The Question Ignored By Christian Authorities, Leaders, Pundits, and Bloggers


The Internet is filled with words. The Christian section of it too.

To waltz into the Christian ghetto online will get you beaten about the head and neck with every sort of opinion, doctrinal refinement, and thought balloon. Yet it seems to me that for all the punditry and supposed solutions to all of life’s problems that the online Church says it answers, almost every source of solutions ignores the foundational question that most people in the world today ask:

Does anyone care that I exist?

Sadly, that’s not a question we are answering well in the contemporary Church. We can say “God loves you,” but we don’t offer most people much flesh and blood proof of that truth.Lonely in a crowd I suspect it’s all too common for a person to walk into a typical church on Sunday with that question burning in the heart and leave an hour later with it unresolved—and perhaps even unadressed entirely. That a person can be utterly alone in a church packed with people…well, it happens, doesn’t it?

So what difference does all the talk on the Internet make if all these authoritative voices have so little impact on that most pressing of all inquiries?

The tangential issue that bothers me most about that unresolved question is that I wonder if any of the Christians behind the voices on the Internet (and outside it) even bother to wonder what it is like to be someone else. Do we ever put ourselves into the lives of other people? Do we consider how they live, struggle, cope, and adjust?

It doesn’t seem as if we do. What else explains the hamfisted way in which we deal with others? What else answers how agendas, programs, and initiatives steamroll real people? Or how people can encounter us and not be changed by the Jesus we say lives in our hearts?

Other people simply are not on our radar.

I am convinced that the only thing that will snap us out of our cocoons of self is personal tragedy. We have to suffer greatly before we begin to wonder how other people live, especially if we find ourselves alone in the midst of that suffering.

I would think that it wouldn’t have to go that far, that the Holy Spirit would be enough to enlighten us to the need for dealing with humanity’s brutal question, but it doesn’t seem as if He is getting through to us. Not that He is somehow insufficient, only that we stuff our ears with “our lives” so as to block His shouts.

Someday in the American Church, a group of people will wake up and help others answer the question of whether or not anyone genuinely cares if they exist. Those pioneers will demonstrate that care too.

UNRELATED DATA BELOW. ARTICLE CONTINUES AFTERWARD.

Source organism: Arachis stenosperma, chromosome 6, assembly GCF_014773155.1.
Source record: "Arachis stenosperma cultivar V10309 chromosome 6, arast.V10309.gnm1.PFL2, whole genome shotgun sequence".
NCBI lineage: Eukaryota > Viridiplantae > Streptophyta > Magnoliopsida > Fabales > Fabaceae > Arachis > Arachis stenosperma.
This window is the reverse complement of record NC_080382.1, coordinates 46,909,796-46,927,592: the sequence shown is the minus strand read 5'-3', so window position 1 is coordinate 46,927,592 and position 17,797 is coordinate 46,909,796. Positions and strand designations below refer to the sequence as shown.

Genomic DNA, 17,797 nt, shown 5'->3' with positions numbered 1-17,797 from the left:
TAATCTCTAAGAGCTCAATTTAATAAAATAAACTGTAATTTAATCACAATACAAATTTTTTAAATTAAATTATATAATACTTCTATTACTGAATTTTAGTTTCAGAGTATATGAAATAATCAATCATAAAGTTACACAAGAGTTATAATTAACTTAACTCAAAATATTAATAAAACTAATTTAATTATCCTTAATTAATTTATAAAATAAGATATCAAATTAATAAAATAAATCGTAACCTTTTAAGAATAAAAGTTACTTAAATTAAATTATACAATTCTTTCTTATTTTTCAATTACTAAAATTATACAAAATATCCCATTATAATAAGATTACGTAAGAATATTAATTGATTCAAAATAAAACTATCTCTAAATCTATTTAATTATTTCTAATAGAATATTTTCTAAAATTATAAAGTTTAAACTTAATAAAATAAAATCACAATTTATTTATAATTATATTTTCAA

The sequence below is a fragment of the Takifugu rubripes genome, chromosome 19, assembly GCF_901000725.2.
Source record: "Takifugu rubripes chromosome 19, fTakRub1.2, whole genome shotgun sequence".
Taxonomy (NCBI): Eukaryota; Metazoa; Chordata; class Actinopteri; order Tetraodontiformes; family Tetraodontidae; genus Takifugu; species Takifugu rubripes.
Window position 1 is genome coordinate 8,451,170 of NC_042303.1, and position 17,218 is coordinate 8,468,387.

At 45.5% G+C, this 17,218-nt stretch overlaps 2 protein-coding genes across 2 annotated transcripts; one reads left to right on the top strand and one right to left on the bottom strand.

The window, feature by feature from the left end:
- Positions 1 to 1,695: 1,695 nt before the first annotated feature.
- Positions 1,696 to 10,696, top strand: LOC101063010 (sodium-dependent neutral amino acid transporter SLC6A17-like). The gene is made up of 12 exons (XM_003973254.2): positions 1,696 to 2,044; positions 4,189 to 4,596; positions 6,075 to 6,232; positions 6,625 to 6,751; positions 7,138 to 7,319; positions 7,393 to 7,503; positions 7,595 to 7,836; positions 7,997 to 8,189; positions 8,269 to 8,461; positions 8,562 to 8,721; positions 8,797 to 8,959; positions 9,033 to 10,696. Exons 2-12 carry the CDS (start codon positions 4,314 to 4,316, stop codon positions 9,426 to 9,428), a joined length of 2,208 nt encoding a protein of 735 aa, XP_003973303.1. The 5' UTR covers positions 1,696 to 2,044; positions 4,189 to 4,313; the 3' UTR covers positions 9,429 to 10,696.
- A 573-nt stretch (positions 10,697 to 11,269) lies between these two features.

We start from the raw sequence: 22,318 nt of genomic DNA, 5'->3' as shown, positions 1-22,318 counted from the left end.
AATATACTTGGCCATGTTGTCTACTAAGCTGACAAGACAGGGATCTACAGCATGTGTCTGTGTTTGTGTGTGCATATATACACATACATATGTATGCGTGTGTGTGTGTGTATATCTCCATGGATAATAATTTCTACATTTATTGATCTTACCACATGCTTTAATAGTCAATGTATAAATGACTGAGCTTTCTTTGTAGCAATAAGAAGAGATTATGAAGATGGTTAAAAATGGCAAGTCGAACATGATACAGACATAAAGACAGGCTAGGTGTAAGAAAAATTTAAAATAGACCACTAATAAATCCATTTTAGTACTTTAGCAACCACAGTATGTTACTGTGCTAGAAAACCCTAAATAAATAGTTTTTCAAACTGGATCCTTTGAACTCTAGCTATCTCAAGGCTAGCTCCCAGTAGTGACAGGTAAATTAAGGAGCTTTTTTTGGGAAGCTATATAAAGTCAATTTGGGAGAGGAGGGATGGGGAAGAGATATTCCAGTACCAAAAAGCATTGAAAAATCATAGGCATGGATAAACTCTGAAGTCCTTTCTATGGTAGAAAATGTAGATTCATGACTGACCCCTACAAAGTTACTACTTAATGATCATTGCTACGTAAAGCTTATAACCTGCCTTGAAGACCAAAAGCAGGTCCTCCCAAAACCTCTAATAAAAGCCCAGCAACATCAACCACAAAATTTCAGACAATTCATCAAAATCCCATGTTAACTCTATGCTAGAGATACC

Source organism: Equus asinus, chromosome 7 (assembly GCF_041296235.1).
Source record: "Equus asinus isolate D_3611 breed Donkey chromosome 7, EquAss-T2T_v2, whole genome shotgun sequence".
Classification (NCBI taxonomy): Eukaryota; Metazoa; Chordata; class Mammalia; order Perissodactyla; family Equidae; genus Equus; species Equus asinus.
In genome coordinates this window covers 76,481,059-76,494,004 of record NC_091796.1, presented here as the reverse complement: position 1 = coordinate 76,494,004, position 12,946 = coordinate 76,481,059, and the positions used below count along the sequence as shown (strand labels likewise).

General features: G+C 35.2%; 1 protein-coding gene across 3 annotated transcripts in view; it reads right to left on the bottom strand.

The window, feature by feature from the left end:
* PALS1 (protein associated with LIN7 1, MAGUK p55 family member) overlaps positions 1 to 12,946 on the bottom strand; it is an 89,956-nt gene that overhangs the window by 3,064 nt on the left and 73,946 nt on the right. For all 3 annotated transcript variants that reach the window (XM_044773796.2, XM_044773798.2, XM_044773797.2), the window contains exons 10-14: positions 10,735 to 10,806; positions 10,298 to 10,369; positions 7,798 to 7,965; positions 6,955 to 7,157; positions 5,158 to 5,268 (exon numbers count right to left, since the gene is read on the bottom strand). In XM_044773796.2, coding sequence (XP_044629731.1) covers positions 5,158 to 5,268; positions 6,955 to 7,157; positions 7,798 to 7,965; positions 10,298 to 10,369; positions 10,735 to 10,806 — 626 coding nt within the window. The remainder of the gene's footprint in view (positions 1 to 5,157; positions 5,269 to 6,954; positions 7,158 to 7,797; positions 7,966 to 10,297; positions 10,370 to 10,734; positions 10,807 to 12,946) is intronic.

It can’t happen soon enough. More power to ’em.

7 thoughts on “The Question Ignored By Christian Authorities, Leaders, Pundits, and Bloggers

  1. KeepinItReal

    Hey Dan,
    I saw you pop up in my twitter feed. It’s a been a while so I just wanted to stop by and say hello. I hope life has been treating you well.

    All the best.

  2. “Does anyone care that I exist?” need be answered by way of action (not words). Anyone can say, “I/we care.”
    Better question, “Does anyone care that I am lost?” This query can legitimately & consistently be responded in verb.

  3. Dire Dan: “To waltz into the Christian ghetto online…”

    By and large, I avoid the “Christian ghetto online”. I especially avoid the “discernment bloggers,” who are almost all lunatics.
    But why bother with it when you consider that the Online Universe is mostly unreal anyway. For just one example, there are now minister imposters on Facebook.

    Dire Dan: “Does anyone care that I exist?”

    I would never go to the Internet for an answer to such a question. But answer is Yes! The Bible told me so. It’s always been there. The problem is that most people don’t believe it anymore.

  4. Yes, I think personal tragedy is the thing that wakes us up. This is the case in my life, at any rate. I have always cared about people, but in a somewhat abstract manner. Lately, I have been dealing with a horror that isolates me from others — it is terrible and frankly almost unbelievable — and I have been forced to wonder what the heck other people are dealing with that they don’t, can’t, talk about. It makes me much more compassionate. When I encounter a rude person, I think, “Well, maybe they’re simply rude, but perhaps they are on the verge of snapping because they are going through something awful.” Tragedy really changes one’s perspective.

    I stay out of the “online Christian ghetto.” I can’t stand all of the arguing. No way do most of those sites and comments glorify Jesus. I read two Christian blogs, yours being one, from which animosity is absent and truth shines through.

    I also know the feeling of going to church alone and leaving feeling more alone than I did when I entered the building. This led me to decide to stop feeling sorry for myself and start a coffee/doughnut thing in the morning so people could get to know one another. Then a women’s group started and people really started to connect. Things were happening. Then the church imploded. The devil just hates it when we truly connect.

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